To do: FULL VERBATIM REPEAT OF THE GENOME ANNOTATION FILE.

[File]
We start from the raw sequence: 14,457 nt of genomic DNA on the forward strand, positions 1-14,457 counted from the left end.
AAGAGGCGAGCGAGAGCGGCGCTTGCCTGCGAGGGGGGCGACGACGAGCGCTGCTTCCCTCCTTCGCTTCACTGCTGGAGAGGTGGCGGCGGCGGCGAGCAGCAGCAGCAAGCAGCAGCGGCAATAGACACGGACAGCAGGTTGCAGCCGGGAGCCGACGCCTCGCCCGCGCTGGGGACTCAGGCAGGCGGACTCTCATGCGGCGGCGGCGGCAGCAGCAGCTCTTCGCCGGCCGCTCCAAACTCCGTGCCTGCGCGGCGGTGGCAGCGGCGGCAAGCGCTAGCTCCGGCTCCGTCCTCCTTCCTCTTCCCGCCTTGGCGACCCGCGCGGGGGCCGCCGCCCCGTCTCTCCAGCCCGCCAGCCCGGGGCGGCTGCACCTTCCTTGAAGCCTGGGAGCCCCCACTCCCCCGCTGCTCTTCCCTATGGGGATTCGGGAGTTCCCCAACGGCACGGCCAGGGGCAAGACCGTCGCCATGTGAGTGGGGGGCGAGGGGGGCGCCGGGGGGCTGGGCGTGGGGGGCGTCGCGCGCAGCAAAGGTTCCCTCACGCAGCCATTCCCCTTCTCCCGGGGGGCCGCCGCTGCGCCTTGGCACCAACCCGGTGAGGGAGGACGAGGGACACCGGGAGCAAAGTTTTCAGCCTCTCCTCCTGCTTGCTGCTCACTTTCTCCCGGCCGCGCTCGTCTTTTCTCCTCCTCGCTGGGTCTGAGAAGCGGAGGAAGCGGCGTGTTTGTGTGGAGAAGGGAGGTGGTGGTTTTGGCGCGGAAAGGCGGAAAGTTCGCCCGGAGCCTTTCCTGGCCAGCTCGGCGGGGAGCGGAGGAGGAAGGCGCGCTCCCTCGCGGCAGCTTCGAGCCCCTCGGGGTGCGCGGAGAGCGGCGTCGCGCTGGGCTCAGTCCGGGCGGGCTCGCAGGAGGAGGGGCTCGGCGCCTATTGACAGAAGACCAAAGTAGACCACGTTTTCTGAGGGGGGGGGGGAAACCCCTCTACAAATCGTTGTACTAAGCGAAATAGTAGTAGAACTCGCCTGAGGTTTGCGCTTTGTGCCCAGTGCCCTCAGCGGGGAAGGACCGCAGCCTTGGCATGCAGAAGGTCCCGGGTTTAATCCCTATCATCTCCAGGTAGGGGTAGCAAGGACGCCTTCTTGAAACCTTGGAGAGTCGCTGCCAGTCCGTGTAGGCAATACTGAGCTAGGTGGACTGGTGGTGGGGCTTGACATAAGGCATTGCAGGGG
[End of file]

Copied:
We start from the raw sequence: 14,457 nt of genomic DNA on the forward strand, positions 1-14,457 counted from the left end.
AAGAGGCGAGCGAGAGCGGCGCTTGCCTGCGAGGGGGGCGACGACGAGCGCTGCTTCCCTCCTTCGCTTCACTGCTGGAGAGGTGGCGGCGGCGGCGAGCAGCAGCAGCAAGCAGCAGCGGCAATAGACACGGACAGCAGGTTGCAGCCGGGAGCCGACGCCTCGCCCGCGCTGGGGACTCAGGCAGGCGGACTCTCATGCGGCGGCGGCGGCAGCAGCAGCTCTTCGCCGGCCGCTCCAAACTCCGTGCCTGCGCGGCGGTGGCAGCGGCGGCAAGCGCTAGCTCCGGCTCCGTCCTCCTTCCTCTTCCCGCCTTGGCGACCCGCGCGGGGGCCGCCGCCCCGTCTCTCCAGCCCGCCAGCCCGGGGCGGCTGCACCTTCCTTGAAGCCTGGGAGCCCCCACTCCCCCGCTGCTCTTCCCTATGGGGATTCGGGAGTTCCCCAACGGCACGGCCAGGGGCAAGACCGTCGCCATGTGAGTGGGGGGCGAGGGGGGCGCCGGGGGGCTGGGCGTGGGGGGCGTCGCGCGCAGCAAAGGTTCCCTCACGCAGCCATTCCCCTTCTCCCGGGGGGCCGCCGCTGCGCCTTGGCACCAACCCGGTGAGGGAGGACGAGGGACACCGGGAGCAAAGTTTTCAGCCTCTCCTCCTGCTTGCTGCTCACTTTCTCCCGGCCGCGCTCGTCTTTTCTCCTCCTCGCTGGGTCTGAGAAGCGGAGGAAGCGGCGTGTTTGTGTGGAGAAGGGAGGTGGTGGTTTTGGCGCGGAAAGGCGGAAAGTTCGCCCGGAGCCTTTCCTGGCCAGCTCGGCGGGGAGCGGAGGAGGAAGGCGCGCTCCCTCGCGGCAGCTTCGAGCCCCTCGGGGTGCGCGGAGAGCGGCGTCGCGCTGGGCTCAGTCCGGGCGGGCTCGCAGGAGGAGGGGCTCGGCGCCTATTGACAGAAGACCAAAGTAGACCACGTTTTCTGAGGGGGGGGGGGAAACCCCTCTACAAATCGTTGTACTAAGCGAAATAGTAGTAGAACTCGCCTGAGGTTTGCGCTTTGTGCCCAGTGCCCTCAGCGGGGAAGGACCGCAGCCTTGGCATGCAGAAGGTCCCGGGTTTAATCCCTATCATCTCCAGGTAGGGGTAGCAAGGACGCCTTCTTGAAACCTTGGAGAGTCGCTGCCAGTCCGTGTAGGCAATACTGAGCTAGGTGGACTGGTGGTGGGGCTTGACATAAGGCATTGCAGGGG